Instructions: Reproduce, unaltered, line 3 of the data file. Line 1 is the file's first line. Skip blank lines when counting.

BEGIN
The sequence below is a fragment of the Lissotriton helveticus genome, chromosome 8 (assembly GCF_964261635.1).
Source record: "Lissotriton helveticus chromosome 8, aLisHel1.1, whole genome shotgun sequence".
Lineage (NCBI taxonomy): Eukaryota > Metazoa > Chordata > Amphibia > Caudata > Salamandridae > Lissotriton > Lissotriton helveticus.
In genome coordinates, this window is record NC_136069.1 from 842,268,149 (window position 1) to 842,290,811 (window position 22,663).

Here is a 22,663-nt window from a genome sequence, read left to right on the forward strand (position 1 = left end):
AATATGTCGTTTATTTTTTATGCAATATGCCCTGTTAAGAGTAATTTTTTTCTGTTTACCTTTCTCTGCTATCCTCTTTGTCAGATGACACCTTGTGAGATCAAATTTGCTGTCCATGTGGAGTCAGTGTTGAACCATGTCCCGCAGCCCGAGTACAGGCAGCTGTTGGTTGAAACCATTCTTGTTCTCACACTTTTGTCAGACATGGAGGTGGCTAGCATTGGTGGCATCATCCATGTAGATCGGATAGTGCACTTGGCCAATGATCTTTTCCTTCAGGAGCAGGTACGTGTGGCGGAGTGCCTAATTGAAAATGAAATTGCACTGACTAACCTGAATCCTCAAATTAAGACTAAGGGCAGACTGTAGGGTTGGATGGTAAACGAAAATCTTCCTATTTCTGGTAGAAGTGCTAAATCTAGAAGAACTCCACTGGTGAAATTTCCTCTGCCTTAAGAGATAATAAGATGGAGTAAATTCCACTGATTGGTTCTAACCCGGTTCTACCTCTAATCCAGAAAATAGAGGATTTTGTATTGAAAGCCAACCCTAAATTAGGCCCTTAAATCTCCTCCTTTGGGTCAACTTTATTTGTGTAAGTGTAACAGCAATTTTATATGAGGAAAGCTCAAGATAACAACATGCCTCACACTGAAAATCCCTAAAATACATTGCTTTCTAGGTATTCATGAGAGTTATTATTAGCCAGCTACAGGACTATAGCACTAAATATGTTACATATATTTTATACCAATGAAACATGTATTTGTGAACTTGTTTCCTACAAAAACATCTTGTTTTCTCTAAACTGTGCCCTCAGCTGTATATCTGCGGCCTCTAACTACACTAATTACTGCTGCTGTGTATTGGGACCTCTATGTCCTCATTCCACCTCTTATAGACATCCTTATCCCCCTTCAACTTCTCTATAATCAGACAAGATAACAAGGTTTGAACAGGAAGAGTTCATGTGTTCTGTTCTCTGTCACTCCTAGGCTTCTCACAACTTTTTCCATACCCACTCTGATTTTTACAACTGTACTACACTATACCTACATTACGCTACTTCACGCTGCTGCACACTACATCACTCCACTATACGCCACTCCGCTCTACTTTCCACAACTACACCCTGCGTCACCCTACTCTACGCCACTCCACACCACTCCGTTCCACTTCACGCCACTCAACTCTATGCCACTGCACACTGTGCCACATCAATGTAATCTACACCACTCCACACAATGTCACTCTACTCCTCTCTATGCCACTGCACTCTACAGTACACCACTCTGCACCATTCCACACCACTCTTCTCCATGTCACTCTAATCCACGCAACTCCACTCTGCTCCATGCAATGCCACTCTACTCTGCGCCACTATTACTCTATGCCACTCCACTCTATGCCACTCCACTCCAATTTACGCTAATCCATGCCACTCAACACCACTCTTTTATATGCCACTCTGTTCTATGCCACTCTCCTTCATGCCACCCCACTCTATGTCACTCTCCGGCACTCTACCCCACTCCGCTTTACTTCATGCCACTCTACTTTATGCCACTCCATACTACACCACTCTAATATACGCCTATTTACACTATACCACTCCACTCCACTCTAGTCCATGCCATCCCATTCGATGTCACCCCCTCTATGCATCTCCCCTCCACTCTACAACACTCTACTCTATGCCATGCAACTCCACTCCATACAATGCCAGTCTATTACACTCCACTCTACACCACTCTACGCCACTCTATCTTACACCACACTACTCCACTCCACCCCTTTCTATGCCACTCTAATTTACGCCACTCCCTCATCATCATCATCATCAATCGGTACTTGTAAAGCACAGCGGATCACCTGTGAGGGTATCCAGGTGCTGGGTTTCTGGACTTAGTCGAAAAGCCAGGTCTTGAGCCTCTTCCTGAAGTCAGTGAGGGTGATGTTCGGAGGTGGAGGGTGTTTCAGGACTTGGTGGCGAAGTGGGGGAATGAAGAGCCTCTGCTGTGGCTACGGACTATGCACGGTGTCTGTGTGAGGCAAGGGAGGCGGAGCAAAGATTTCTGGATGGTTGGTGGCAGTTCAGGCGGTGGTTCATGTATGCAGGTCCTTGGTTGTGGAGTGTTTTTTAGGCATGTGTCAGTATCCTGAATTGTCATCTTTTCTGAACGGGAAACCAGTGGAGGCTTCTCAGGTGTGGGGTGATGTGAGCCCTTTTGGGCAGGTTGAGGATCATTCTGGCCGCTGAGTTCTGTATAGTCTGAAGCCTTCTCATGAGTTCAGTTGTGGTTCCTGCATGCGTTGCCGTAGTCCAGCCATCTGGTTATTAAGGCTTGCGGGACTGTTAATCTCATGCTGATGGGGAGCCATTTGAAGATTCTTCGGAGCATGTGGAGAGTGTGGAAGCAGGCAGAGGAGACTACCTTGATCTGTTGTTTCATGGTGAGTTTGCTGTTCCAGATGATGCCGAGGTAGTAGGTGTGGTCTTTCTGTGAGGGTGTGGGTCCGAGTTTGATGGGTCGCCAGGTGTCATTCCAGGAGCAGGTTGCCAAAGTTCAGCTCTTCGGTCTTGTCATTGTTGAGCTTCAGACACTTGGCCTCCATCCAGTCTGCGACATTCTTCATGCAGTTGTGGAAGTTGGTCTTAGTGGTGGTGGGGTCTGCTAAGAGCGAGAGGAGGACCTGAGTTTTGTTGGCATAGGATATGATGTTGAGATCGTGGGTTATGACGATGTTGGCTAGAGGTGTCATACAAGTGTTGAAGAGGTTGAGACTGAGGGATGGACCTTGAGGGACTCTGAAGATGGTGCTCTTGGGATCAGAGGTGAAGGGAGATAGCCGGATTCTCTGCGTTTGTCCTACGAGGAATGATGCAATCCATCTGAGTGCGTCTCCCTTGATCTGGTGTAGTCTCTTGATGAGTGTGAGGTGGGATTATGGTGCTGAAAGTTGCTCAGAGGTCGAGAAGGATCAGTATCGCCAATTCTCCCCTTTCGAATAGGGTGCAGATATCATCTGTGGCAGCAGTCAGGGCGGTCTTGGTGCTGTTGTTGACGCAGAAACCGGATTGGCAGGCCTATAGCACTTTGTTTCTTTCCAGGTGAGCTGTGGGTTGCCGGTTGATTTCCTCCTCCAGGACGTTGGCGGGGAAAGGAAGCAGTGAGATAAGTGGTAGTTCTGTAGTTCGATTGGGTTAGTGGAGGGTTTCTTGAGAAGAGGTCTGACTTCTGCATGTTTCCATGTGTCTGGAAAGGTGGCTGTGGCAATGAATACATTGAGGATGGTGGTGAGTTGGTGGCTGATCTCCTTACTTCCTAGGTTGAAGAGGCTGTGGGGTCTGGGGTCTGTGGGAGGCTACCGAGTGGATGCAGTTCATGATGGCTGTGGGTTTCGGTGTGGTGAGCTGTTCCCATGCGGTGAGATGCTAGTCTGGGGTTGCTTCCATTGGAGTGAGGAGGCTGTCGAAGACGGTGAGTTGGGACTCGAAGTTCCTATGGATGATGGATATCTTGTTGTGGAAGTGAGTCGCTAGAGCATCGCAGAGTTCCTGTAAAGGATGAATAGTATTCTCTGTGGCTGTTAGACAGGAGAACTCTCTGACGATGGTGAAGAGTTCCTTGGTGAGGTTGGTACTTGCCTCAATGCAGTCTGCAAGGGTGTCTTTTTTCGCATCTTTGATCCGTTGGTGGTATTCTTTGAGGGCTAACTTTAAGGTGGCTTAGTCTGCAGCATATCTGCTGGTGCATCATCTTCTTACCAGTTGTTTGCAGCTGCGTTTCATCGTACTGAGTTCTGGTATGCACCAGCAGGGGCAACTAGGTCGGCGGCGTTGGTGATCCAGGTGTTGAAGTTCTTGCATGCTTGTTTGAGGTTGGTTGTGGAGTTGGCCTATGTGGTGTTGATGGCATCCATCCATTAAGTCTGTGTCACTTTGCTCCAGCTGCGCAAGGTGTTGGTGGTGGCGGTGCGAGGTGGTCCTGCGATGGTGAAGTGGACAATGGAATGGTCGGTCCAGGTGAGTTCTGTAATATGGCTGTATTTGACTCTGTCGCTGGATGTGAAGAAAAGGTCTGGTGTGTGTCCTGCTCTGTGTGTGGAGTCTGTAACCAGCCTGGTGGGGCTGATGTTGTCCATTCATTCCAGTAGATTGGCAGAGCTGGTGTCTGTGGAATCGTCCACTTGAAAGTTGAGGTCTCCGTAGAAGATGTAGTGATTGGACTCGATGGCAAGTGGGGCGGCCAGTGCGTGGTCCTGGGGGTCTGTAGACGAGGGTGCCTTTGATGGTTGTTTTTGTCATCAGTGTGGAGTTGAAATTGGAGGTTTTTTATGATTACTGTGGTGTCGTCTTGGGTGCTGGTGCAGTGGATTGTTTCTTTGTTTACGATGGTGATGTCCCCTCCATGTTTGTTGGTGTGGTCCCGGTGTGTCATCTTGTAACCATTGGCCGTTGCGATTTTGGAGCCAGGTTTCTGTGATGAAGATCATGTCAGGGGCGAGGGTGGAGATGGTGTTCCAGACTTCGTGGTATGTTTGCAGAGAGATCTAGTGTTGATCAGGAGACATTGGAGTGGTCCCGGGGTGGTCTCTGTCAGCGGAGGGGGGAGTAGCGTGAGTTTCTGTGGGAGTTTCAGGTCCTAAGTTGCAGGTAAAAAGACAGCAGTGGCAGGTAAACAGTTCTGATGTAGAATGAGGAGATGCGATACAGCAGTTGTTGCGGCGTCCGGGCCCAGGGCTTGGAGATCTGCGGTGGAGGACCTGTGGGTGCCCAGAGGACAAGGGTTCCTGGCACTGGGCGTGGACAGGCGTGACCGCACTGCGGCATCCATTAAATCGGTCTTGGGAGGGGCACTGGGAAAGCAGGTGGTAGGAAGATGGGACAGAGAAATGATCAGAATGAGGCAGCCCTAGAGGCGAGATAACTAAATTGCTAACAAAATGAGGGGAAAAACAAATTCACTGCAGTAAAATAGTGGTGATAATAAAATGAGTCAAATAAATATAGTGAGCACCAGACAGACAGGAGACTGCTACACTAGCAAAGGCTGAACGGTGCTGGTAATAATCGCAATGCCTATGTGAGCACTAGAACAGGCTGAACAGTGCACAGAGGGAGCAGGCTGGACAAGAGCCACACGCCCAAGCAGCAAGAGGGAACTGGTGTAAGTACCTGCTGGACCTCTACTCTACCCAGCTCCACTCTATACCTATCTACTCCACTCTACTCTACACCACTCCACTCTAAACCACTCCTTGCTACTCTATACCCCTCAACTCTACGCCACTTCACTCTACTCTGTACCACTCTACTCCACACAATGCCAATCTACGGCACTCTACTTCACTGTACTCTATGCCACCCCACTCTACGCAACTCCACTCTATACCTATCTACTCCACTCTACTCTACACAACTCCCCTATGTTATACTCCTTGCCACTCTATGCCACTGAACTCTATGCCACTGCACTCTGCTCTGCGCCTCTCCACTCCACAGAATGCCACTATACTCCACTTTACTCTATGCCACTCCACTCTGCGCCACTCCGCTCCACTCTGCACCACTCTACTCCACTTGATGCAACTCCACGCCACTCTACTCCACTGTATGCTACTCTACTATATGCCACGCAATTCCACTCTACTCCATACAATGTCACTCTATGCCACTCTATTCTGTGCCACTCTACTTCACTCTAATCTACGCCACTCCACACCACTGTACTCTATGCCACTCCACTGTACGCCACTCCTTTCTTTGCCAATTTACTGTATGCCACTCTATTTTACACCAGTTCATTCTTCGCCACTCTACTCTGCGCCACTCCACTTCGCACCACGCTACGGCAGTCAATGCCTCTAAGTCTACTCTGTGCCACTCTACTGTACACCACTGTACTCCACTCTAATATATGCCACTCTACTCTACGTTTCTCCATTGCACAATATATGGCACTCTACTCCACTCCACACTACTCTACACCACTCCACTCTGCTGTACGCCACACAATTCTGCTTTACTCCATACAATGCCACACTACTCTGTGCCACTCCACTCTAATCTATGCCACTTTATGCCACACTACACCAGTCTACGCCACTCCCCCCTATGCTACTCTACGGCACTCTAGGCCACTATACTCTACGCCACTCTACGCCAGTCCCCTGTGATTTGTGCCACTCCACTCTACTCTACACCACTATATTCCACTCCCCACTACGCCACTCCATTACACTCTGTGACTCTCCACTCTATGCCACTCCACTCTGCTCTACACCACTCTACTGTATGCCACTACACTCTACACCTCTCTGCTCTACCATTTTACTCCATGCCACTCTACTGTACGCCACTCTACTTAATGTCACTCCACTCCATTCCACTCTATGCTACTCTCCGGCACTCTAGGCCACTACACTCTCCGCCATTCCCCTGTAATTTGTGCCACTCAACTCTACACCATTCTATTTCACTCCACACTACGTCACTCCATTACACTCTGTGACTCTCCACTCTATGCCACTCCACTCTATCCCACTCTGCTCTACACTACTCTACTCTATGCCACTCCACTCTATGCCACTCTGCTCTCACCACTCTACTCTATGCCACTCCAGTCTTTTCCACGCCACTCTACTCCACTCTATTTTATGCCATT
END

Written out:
Lineage (NCBI taxonomy): Eukaryota > Metazoa > Chordata > Amphibia > Caudata > Salamandridae > Lissotriton > Lissotriton helveticus.